AUBURN — A large cluster of purple was front and center at the Cayuga County Courthouse in Auburn around noon Thursday.
The annual Wear Purple Day rally — meant to raise awareness of domestic violence — took place at the steps of the courthouse, with many participants displaying purple through clothing in some fashion. Before the event began, participants were given purple balloons. Purple is the symbolic color of domestic violence awareness.
The event, hosted by Cayuga/Seneca Community Action Agency, featured speakers from Cayuga County government and law enforcement reaffirming their commitment to stopping domestic violence and supporting survivors.
Auburn City Councilor Jimmy Giannettino said domestic violence is an "epidemic," despite work at both local and nationwide levels on the issue.
County District Attorney Jon Budelmann said it is fortunate that so many officials, agencies and others in the county are dedicated to addressing domestic violence.
"Let the offenders know that our community is not going to allow it, we're going to (shine) a light on them, that we're going to bring it to the forefront, we're going to address it and hold them accountable," Budelmann said.
Other speakers included county Sheriff David Gould, county Legislature Chairman Keith Batman, and action agency deputy director Marie Montgomery.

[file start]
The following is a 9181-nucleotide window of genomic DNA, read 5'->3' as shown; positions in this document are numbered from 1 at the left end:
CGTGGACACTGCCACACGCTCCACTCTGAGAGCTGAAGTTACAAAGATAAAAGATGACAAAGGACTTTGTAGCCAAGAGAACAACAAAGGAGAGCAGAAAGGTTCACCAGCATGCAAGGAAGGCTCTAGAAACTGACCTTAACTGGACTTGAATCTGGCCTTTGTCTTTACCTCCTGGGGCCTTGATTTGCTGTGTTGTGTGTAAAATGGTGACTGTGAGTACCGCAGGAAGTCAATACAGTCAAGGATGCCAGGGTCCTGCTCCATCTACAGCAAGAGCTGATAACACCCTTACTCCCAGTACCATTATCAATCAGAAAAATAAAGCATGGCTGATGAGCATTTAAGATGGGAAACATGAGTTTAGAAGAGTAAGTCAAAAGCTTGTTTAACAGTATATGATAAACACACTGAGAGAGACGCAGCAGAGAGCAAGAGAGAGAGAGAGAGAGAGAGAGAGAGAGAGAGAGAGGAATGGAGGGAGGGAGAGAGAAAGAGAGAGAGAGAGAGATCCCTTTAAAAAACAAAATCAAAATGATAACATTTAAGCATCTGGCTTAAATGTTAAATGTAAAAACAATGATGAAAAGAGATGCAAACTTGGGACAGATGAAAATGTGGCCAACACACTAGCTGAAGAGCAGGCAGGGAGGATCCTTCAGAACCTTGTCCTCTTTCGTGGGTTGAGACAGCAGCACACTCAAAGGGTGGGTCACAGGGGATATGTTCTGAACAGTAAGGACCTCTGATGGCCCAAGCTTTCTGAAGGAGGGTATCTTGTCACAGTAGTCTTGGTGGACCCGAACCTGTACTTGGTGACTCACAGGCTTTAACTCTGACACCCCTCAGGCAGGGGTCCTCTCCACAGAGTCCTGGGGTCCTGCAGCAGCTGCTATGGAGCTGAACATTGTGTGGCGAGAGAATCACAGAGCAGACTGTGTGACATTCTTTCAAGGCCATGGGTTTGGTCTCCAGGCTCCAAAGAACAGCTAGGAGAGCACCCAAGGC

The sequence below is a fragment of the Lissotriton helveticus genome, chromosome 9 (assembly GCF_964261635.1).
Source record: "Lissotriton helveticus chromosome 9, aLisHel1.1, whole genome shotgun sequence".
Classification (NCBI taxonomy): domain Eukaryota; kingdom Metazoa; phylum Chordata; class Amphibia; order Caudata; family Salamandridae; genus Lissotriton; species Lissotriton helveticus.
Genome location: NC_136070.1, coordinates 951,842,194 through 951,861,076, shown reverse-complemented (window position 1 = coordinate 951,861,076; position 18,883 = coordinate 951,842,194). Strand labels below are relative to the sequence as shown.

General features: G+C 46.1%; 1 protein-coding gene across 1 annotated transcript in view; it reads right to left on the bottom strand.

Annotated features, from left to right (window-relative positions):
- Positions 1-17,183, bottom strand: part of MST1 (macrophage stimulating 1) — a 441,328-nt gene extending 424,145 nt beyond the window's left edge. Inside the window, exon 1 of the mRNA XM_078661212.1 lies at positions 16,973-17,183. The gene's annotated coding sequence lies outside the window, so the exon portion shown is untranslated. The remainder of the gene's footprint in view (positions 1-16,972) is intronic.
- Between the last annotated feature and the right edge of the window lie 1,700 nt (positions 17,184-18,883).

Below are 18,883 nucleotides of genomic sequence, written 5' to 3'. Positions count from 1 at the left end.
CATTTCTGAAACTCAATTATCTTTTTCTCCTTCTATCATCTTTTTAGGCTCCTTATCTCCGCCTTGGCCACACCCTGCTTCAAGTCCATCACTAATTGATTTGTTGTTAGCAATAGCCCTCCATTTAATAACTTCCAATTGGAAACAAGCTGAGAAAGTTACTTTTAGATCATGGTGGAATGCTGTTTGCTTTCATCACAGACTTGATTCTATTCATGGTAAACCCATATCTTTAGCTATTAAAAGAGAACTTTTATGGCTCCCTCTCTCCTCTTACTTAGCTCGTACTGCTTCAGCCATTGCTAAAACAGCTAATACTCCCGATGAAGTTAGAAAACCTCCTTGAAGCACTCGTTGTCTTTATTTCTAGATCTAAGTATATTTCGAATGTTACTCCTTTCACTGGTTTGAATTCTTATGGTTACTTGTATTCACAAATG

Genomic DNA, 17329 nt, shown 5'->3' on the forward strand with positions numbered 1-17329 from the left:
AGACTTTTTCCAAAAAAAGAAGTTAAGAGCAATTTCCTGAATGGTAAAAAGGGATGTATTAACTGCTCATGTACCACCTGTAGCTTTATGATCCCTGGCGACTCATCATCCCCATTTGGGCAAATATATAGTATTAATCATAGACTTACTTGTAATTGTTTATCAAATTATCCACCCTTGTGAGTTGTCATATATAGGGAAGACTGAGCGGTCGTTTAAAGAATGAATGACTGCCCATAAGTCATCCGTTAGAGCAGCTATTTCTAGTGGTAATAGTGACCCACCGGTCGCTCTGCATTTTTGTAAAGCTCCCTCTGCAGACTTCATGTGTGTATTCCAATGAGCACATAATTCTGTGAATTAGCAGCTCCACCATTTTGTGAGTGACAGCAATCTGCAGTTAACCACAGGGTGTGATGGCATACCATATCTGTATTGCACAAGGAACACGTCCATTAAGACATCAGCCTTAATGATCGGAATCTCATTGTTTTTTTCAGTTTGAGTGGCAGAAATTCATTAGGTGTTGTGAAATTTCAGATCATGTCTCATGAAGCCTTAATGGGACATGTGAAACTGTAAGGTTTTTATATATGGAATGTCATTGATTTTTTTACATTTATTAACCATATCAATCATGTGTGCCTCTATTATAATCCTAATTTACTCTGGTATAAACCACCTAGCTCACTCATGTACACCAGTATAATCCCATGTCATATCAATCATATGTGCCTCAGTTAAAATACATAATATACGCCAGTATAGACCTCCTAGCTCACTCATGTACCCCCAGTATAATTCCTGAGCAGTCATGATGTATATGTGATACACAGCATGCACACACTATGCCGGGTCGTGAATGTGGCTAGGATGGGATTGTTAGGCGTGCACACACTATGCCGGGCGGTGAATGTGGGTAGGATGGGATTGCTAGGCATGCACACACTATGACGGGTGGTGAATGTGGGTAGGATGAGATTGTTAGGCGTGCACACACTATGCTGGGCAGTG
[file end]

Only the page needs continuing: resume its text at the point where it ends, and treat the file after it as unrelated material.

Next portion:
At the end of the event, participants were asked to let their balloons loose to the sky.
According to the Cayuga County Sheriff's Office, local law enforcement investigated over 2,200 domestic violence cases last year.
More than 10 million men and women in the United States are physically abused by a partner every year, according to the National Coalition Against Domestic Violence.
Patty Weaver, domestic violence services coordinator for the action agency, said the event have taken place at noon is meant to allow more people to see and participate in it if they wish, as many people have their lunch breaks around noon.
These events send a signal to survivors that help and support are available and to offenders that their actions will not be tolerated, Weaver said.
She said she believes these events keep these issues in the cultural conversation and may help survivors come forward to get help.
"We want to make sure that we're putting it out there, that we're talking about it," Weaver said. "If you don't talk about it, people are afraid to talk about it."